There are those who proclaim that horror should stick to scaring you instead of trying to be something more, especially in recent years as the slasher has given way to more cerebral and nuanced fare. However, horror has always been rooted in social commentary, especially the zombie genre, which George A. Romero used as a metaphor for society since he kicked off the craze for the walking dead.
That tradition has carried on throughout zombie movies, using the undead apocalypse to often emphasize and reflect back our current societal issues. That’s what Blood Quantum does but it avoids cliche by flipping the script and placing many of the traditional tropes into the hands of the minorities who traditionally bare the brunt of onscreen death and tragedy in these films. In many ways the film is a traditional zombie piece but by re-centering its metaphor to reflect racial and tribal issues, it redefines its story and becomes somethng more.
Director: Jeff Barnaby
Release Date: April 28, 2020
Blood Quantum takes place almost entirely on the Canadian Mi’gmaq reserve of Red Crow in the early 1980s. As is necessary for a zombie movie, the dead are coming back to life. However, the Indigenous people of the reserve are immune to the zombie plague setting up a situation where the rest of the population is coming to them instead of shoving them into a literal remote plot of land. Traylor (Michael Greyeyes) is a screw up of a dad and also the reserve’s sheriff. He has two kids, from different moms, Joseph (Forrest Goodluck) and Lysol (Kiowa Gordon), the latter of which is a rebel and fuck up. Joseph on the other hand has gotten a white girl pregnant but is, in general, a good kid.
When the zombie apocalypse hits, the tribe discovers they are immune to the disease (though not immune to being eaten alive) and set up a compound to protect themselves. They also bring in any “healthy” outsiders that they find, protecting them as best they can. However, this decision isn’t the most popular and a group of American Indians led by Lysol plant a zombie in the compound as an excuse to get rid of any and all outsiders.
The “twist” of immunity makes the film original in its own right before it even begins beautifully laying out social metaphors left and right. Because of their immunity the characters take more risks and act differently than we see in most zombie films. It also sets up some fantastic “us vs. them” moments and discussions in much starker contrasts than traditional zombie films. Not everyone is on the same footing here (METAPHOR) and it makes for a zombie movie that functions a bit differently than the umpteenth season of The Walking Dead.
To make it clear, Blood Quantum is a bloody, gorey, messy, gross zombie movie first and a societal commentary second. It is, after all, a Shudder original, and that means horror comes first. There’s a samurai sword, chainsaws through the head, dismembered bodies still moving, and even some truly gross shots of fish guts for good measure. The movie isn’t looking to be a zombie think piece, and thanks to that it makes for a great one. It’s the way that the film weaves this gore and blood together with its themes that makes it work. Nothing feels forced yet everything builds on the films ideas of cultural theft and racial inequality.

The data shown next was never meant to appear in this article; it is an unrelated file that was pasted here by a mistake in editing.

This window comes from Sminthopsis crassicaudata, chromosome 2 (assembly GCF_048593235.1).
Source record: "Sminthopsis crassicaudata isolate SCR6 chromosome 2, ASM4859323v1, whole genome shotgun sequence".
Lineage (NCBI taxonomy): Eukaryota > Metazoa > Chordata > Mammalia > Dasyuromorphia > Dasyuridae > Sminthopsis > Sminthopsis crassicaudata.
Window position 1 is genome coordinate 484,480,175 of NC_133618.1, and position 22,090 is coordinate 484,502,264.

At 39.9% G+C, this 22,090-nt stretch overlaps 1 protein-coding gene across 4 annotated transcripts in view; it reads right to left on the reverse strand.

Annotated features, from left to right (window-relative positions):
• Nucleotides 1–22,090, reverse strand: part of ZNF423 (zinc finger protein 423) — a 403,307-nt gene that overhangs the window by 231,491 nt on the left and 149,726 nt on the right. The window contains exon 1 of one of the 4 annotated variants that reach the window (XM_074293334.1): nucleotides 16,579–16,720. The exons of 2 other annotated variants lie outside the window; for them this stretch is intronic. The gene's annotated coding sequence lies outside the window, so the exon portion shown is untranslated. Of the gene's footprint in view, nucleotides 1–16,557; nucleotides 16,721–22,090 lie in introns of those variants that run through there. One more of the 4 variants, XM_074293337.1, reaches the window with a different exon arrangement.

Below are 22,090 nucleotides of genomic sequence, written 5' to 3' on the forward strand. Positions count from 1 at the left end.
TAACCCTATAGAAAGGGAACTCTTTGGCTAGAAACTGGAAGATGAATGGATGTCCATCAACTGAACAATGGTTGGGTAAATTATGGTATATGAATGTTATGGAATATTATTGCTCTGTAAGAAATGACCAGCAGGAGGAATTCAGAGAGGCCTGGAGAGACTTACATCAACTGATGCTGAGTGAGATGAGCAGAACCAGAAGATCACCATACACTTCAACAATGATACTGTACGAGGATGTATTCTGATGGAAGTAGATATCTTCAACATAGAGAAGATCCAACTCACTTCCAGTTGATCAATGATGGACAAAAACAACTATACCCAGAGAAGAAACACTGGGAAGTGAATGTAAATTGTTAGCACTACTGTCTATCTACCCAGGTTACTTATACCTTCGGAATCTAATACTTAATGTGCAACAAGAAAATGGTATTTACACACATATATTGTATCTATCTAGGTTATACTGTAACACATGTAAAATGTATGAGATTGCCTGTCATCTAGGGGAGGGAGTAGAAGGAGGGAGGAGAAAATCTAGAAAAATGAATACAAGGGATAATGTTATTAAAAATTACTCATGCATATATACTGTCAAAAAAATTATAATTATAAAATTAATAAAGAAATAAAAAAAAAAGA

For instance, at one point a First Nation character’s penis is ripped off mid blowjob by a girl who has just turned into a zombie during fellatio. It’s a disgusting, gross out, bloody moment but it’s also flipping the sexual abuses often suffered by female indigenous people by white, male invaders. You can completely ignore the dichotomy there if you want and just be grossed out by the movie’s strong delivery of the moment (you don’t see it, just the aftermath) or you can read the subtext and get a bit more. Your call on how you are feeling.
Refreshingly the film isn’t that interested in expanding its world all that much. We’re hunkered down with only these characters and the movie is telling their story, not building to some bigger world. It not only helps make the movie’s story more powerful since we’re entrenched solely with these characters with no bigger concepts to flesh out, but also means the film is completely dedicated to its metaphors and themes. By avoiding the trend to turn your zombie movie into some long-term zombie universe the film feels comfortably small and executes its premise far better. That’s not to say there couldn’t be an interesting sequel but that the movie knows the story and message it wants to tell and does so with creative efficiency.
Even more refreshingly the entire film stars indigenous actors. Our heroes, villains, and everything in between are mostly made up of indigenous people. It’s not just a casting issue, though. By making sure that the entire plot centers around indigenous people, writer/director Jeff Barnaby avoids challenges of white saviors or demonizing another race while still making his points. The same societal breakdowns we see in other films are present but with the full casting of indigenous people in roles the commentary shifts to all of humanities flaws not just one particular subset.
Blood Quantum is the kind of standout zombie movie that should be talked about for years to come. It’s gore is fantastic, it does amazing things with a low budget and we’ll hopefully be hearing the name Jeff Barnaby far more as his racks up successful films. If you’re just in the mood for a fantastic “home invasion” style zombie movie with an original twist than that’s what you’ll get here. Then, as your watching, you might realize you got a whole lot more.